Every so often in this industry someone says something that makes you do that funny double-take prompting you to ask that question of doubt: "I'm sorry, could you repeat that please?"
This happened when Intel first talked about Nehalem in some detail (as opposed to just announcing the name) - that was about six months before Penryn, Intel's first 45nm processor, made its way onto the market.
At that time, Intel revealed that its new Nehalem architecture would have an on-die memory controller, sparking the end to its institutional Front Side Bus model. It was a defining moment in the future of Intel's CPU microarchitecture, just like it was when AMD reinvented itself as a serious and, in some places, market leading manufacturer with the excellent K8 architecture and its integrated memory controller.
Some interpretations argue that Intel is admitting AMD was right to move the northbridge onto the CPU die in order to make things more efficient and that Intel’s very antiquated front side bus model was very quickly running out of steam. While the latter maybe true, Intel will no doubt argue that waiting until now was the right idea: with its 45nm process it can achieve a specific power density that offers acceptable performance and keeps costs reasonable. All of which could mean that despite being "late" with the technology, it could now develop an advantage.
After the nightmare of Netburst, Intel designed the Core microarchitecture with top to bottom scalability of utmost importance – right from multi-socket server down to ultra-portable notebooks. That’s an incredibly difficult task – to balance power saving that’s most important in battery limited mobile applications, to highly scalable, ultra high performance servers.
This is where Intel's "modular" design comes in – even though Nehalem is a bigger, more complex die, internally it's split into parts that can in theory be mix and matched like simple building blocks.
If you need more cores, or integrated graphics, or more QPI links; just drop them in. Intel splits the CPU into the Core(s) section and Uncore section that has, well, everything else. AMD has also cited itself to take this approach when we first heard about its next generation Fusion CPU - so by both retaining an element of flexibility it can approach and satisfy new markets quicker and meet the competition sooner, both of which are good for us as consumers.
While on some level Nehalem was designed with this in mind again, in others this greater diversity in product type will also bring many more new sockets than we’re currently used to. This diversity will focus the greater populous of its users into particular hardware models that will be optimal products for their needs, however it could also mean upgrading costs far more if you decide to jump between boundaries - it's not just a CPU, it's the motherboard and possibly memory as well.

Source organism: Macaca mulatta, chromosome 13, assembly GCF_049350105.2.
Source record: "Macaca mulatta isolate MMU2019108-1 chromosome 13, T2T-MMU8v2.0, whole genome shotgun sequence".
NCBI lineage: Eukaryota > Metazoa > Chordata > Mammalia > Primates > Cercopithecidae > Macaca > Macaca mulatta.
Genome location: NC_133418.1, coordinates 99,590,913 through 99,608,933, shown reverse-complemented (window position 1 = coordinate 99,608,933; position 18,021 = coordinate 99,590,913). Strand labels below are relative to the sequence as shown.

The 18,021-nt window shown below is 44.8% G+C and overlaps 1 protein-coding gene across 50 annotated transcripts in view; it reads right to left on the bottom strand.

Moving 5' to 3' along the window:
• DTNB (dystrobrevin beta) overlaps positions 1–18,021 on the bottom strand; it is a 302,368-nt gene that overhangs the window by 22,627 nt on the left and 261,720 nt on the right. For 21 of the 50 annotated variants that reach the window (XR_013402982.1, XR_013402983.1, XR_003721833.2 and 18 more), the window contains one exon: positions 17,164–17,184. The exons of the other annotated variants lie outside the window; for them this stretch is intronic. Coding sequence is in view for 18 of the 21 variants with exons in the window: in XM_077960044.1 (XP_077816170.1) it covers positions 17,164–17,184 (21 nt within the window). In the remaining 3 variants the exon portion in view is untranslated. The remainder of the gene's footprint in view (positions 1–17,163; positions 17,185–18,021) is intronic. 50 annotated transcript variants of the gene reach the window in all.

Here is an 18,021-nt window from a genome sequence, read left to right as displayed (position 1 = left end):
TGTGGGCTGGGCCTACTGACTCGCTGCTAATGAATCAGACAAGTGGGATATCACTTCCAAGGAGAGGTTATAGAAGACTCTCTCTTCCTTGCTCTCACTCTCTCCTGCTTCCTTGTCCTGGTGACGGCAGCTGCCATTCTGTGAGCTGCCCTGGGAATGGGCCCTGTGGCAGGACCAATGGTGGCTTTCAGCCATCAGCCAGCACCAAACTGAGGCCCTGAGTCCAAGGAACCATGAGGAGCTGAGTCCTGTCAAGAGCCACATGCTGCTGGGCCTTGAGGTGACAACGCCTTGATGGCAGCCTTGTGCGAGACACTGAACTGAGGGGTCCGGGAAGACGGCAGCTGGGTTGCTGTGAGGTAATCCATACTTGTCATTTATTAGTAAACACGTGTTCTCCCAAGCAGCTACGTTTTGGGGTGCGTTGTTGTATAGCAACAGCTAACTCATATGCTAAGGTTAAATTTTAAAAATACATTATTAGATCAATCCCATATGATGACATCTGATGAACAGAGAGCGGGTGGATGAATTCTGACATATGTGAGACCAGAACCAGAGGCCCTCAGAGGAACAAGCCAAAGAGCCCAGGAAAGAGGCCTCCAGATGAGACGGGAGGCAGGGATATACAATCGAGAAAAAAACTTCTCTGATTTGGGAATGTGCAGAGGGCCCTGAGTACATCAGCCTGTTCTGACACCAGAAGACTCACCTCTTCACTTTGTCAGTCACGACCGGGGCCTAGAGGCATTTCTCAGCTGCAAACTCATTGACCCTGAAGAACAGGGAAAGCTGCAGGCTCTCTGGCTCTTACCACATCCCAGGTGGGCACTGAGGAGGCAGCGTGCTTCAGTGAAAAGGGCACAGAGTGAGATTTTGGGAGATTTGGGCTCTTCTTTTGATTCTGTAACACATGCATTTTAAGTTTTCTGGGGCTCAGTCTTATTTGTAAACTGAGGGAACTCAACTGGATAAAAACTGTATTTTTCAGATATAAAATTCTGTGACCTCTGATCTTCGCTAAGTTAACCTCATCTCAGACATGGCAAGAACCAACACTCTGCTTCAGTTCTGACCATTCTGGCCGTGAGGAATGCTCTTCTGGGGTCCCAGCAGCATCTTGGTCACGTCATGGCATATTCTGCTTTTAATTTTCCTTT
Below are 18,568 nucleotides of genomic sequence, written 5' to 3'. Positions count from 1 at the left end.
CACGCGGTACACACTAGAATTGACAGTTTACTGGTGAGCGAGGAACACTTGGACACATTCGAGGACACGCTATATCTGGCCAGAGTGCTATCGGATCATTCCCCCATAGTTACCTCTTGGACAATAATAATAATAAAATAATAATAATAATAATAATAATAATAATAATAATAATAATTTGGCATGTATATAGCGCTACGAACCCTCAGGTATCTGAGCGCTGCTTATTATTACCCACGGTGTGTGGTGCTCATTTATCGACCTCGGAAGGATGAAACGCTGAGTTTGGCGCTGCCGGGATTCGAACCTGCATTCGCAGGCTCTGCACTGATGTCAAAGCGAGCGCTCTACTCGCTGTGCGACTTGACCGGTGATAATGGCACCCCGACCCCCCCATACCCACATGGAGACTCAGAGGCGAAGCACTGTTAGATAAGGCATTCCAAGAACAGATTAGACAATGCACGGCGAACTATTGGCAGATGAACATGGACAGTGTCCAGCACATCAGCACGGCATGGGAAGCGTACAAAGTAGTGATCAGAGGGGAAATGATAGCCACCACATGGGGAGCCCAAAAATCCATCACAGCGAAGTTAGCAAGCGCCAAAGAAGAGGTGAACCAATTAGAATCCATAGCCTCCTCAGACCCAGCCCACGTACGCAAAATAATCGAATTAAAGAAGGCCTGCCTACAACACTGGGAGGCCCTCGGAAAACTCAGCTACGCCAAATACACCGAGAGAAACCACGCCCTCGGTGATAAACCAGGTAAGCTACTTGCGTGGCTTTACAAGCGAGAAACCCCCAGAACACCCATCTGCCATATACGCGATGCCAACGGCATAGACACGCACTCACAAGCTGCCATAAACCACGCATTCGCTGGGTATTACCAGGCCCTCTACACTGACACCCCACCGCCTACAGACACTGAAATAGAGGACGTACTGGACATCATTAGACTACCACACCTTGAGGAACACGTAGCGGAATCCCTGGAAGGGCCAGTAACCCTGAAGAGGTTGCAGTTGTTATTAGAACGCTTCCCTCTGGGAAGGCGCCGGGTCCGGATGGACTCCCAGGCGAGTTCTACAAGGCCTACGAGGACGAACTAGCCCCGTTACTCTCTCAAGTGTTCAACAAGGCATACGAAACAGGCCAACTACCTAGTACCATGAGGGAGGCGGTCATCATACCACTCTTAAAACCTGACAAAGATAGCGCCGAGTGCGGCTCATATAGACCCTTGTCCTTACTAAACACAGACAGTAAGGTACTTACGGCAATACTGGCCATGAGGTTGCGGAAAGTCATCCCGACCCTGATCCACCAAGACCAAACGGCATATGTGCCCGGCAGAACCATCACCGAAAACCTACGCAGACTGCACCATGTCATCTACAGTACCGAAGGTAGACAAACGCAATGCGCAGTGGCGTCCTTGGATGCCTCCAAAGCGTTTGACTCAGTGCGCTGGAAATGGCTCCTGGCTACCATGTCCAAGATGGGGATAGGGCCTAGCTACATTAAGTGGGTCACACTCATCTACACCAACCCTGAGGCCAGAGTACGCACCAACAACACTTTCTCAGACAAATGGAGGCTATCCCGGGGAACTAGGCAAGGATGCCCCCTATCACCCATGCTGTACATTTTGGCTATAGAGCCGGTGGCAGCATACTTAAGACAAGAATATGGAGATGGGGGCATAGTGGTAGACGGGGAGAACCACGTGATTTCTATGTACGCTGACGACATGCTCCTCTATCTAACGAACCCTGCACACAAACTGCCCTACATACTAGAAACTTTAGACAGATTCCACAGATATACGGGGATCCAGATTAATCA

Click to enlarge
It will also be the death of extreme value overclocking – will we get another Celeron 400a, Celeron DP (Abit BP6), 1.0 Athlon AXIA/AVIA Thunderbird, Northwood 1.6a, Core 2 Duo E5200 or Core 2 Quad Q6600? Bargain CPUs that act like Extreme Editions 10x their price when overclocked, and while bad business for Intel, fantastic for enthusiasts on a budget.
Click to enlarge
The new Core i7 brand was recently revealed as the official naming of Nehalem. We've also since been told that the "7" portion doesn't particularly mean much, although we expect there will be Core i5/6/8 etc as future processor sockets with specific abilities get introduced next year.
Click to enlarge
Die size - Nehalem has a larger 263mm² versus 214mm² for Yorkfield (both cores included) Transistor Count - Nehalem's is actually lower at 731M versus 820M for Yorkfield, this is mostly because of the reduction of overall cache: 9MB L2 and L3 versus 12MB L2, as SRAM cells require four transistors per bit. Physical Size - LGA1366 is considerably larger at 45x42mm versus 37x37mm for LGA775.
Side by side the Core i7 dwarfs the tiny quad core Penryn, and the larger central core is surrounded by a 76 percent increase in LGA pads and quite clearly the two are not compatible. Core i7's new socket is LGA1366, and the extra pads accommodate the power and data traffic for new components inside the package, that we will further address shortly.